UCSC grad students launch cancer genomics company in Santa Cruz

Five3 Genomics offers genomics software and services for personalized cancer therapy

company cofounders

The cofounders of Five3 Genomics are (left to right) Charles Vaske, Steven Benz, and Zachary Sanborn, all former graduate students in the Baskin School of Engineering. (Photo credit: Octopus Creative)

The cofounders of Five3 Genomics, a new biotech company based in Santa Cruz, are former graduate students in the Baskin School of Engineering at UC Santa Cruz, where they helped develop innovative cancer genomics software.

Their company, which has signed a license agreement with UCSC, offers software and services for cancer researchers, pharmaceutical companies, and health-care organizations. Its goal is to provide the data processing and analysis required for personalized cancer therapy, in which treatments are matched to the specific genetic aberrations found in an individual patient's cancer cells.

"We're working with academic collaborators to build out the platform and starting conversations with pharmaceutical companies and insurance companies," said CEO Steve Benz, who completed his Ph.D. in bioinformatics this year. "It's a great opportunity to be able to take this technology and commercialize it so that it can be used to help patients."

In addition to Benz, the cofounders of Five3 Genomics include chief technical officer Zachary Sanborn and chief scientific officer Charles Vaske. All three of them worked as graduate students with UC Santa Cruz bioinformatics experts David Haussler and Joshua Stuart, who are doing pioneering work in the field of cancer genomics. Haussler, a professor of biomolecular engineering and Howard Hughes Medical Institute investigator, said that Benz, Sanborn, and Vaske were "brilliant grad students."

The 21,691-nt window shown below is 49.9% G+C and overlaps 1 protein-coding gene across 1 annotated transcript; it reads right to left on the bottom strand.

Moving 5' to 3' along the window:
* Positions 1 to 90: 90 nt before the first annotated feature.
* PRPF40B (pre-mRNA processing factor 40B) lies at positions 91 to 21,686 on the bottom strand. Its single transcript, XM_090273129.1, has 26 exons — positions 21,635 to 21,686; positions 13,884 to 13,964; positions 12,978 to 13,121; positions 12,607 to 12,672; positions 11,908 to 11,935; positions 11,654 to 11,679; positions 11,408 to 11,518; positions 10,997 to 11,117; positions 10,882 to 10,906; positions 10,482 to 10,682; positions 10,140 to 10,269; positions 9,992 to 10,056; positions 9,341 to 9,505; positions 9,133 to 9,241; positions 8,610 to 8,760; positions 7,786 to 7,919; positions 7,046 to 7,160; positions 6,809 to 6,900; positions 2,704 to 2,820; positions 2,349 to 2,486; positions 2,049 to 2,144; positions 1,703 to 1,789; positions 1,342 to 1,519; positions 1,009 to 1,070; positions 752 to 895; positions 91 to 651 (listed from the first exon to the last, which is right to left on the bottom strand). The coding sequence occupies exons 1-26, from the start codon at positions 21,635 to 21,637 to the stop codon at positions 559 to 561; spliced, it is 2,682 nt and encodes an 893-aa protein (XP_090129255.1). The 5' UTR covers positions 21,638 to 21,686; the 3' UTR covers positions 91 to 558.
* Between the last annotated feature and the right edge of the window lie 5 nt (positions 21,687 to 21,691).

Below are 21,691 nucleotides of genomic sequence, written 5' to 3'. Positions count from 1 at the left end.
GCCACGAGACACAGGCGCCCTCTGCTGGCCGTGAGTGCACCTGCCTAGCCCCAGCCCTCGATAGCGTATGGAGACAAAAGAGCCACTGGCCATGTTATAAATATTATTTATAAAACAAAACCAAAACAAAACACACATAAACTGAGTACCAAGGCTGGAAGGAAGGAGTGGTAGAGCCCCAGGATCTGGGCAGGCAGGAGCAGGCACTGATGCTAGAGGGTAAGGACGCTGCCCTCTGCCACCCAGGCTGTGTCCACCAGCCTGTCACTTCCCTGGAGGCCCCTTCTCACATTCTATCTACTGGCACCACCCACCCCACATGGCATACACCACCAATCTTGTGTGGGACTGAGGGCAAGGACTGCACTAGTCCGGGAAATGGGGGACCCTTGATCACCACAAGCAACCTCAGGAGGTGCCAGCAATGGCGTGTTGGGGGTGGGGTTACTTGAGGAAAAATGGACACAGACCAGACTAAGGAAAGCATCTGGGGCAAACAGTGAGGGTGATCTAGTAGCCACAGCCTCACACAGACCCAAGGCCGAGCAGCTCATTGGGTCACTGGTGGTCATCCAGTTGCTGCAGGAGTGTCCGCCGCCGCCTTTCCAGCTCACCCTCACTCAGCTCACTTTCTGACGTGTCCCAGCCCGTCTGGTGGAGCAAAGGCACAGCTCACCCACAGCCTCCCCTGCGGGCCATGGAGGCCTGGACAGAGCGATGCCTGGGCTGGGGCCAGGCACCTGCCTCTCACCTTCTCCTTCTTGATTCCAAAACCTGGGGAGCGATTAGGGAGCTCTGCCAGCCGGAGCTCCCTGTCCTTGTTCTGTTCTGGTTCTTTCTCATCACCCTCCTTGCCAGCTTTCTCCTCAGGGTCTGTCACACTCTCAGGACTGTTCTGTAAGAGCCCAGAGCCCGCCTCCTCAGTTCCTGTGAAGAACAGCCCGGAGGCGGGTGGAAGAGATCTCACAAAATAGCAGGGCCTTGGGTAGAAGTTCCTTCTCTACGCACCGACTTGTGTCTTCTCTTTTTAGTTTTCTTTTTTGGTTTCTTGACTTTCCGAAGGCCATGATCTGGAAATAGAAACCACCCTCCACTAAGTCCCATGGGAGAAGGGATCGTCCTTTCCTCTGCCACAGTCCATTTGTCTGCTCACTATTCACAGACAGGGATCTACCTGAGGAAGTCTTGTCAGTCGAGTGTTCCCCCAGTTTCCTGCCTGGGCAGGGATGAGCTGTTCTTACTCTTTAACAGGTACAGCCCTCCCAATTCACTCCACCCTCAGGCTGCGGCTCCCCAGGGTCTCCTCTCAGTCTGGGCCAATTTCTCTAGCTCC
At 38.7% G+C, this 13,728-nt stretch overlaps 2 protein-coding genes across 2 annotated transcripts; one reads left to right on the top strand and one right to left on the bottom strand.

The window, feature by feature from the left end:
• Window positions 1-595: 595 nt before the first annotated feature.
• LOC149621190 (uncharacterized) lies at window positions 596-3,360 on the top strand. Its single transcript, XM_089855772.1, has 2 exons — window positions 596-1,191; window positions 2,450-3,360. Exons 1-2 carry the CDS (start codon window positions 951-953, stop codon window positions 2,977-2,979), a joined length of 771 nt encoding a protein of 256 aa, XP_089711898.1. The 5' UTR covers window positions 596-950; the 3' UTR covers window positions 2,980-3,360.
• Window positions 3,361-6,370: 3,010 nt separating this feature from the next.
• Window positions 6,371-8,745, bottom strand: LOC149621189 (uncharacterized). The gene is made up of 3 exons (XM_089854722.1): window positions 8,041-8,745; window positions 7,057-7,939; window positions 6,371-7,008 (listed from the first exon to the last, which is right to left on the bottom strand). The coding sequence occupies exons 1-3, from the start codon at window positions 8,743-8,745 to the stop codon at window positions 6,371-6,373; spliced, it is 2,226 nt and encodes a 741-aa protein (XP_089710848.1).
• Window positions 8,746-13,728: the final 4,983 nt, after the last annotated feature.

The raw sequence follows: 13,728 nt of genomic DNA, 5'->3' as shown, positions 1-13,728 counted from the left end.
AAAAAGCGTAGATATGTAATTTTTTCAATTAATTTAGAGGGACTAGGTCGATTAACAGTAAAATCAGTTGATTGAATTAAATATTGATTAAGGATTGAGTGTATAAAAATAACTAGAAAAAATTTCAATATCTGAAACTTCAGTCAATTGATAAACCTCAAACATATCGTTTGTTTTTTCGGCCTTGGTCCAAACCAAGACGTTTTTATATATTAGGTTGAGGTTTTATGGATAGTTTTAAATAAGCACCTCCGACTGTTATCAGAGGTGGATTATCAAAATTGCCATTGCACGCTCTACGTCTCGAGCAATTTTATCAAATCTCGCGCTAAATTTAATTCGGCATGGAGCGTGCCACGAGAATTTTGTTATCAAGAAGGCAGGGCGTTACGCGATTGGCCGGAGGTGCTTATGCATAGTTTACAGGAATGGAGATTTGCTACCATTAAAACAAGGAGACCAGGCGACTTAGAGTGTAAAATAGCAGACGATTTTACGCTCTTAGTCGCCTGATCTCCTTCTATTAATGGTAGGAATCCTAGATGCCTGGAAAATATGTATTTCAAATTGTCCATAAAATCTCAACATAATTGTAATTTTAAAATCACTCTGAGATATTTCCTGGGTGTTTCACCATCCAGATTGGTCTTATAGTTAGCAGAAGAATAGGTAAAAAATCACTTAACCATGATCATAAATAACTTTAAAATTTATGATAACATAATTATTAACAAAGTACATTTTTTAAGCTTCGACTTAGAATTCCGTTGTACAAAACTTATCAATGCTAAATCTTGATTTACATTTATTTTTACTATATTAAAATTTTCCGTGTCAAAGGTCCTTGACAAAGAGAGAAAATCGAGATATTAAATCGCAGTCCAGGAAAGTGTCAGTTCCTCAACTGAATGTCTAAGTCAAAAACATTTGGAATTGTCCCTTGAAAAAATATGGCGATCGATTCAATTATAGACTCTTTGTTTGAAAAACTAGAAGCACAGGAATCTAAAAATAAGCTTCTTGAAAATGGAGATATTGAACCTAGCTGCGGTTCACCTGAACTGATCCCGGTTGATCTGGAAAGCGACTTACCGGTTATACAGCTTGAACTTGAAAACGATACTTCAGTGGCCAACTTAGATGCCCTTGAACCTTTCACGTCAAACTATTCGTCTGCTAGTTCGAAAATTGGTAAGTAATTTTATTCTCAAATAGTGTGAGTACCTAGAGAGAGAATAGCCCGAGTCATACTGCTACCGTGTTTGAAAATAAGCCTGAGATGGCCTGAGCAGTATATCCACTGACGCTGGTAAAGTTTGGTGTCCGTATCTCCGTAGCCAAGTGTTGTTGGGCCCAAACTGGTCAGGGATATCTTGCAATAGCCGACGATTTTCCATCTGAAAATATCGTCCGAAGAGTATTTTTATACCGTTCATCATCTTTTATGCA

"Working at UCSC they were exposed to the cutting edge in computational genomics," Haussler said. "They played a key role in developing our cancer genomics program. They are pure self-starters, and developed the code to implement their ideas from the bottom up. The algorithms they developed represented new breakthroughs in our ability to interpret DNA sequence information obtained from cancer tumors. This area is poised to move from the academic realm into the clinical realm in the next few years. By spinning off a start-up company, they have put themselves in an excellent position to play a key role in this transformation."

Vaske, who earned his Ph.D. in 2009, and Benz were lead developers of a software program from Stuart's lab called Paradigm. Stuart, a professor of biomolecular engineering, has been a close collaborator with Haussler on cancer genomics projects, including The Cancer Genome Atlas (TCGA) funded by the National Institutes of Health and two cancer research "Dream Teams" funded by Stand Up To Cancer and other organizations.

Paradigm, one of the core technologies for Five3 Genomics, is used to understand which molecular pathways are affected by the genetic changes in a patient's cancer cells. This information can be used in a clinical setting to guide therapeutic decisions and by pharmaceutical companies to identify new targets for drug development.

"On the pharmaceutical side, we can provide indications for new uses for drugs that are already out there, as well as identify targets for new drugs," Benz said.

Sanborn, who will finish his Ph.D. this year, worked in Haussler's lab on a DNA sequence analysis program called BamBam, which is used to identify the genetic changes in cancer cells. Sanborn and Benz also contributed to the development of the UCSC Cancer Genome Browser in Haussler's lab.

The scientific advisors for Five3 Genomics include Haussler and Stuart, as well as Patrick Soon-Shiong, M.D., a surgeon, medical researcher, and biotechnology entrepreneur, and Margaret Tempero, M.D., deputy director and director of research programs at the UCSF Helen Diller Family Comprehensive Cancer Center.

"It's particularly gratifying to see this UCSC research transition to a commercial product, so these cutting-edge techniques can begin to benefit the public as quickly as possible," said Bruce Margon, vice chancellor for research at UCSC.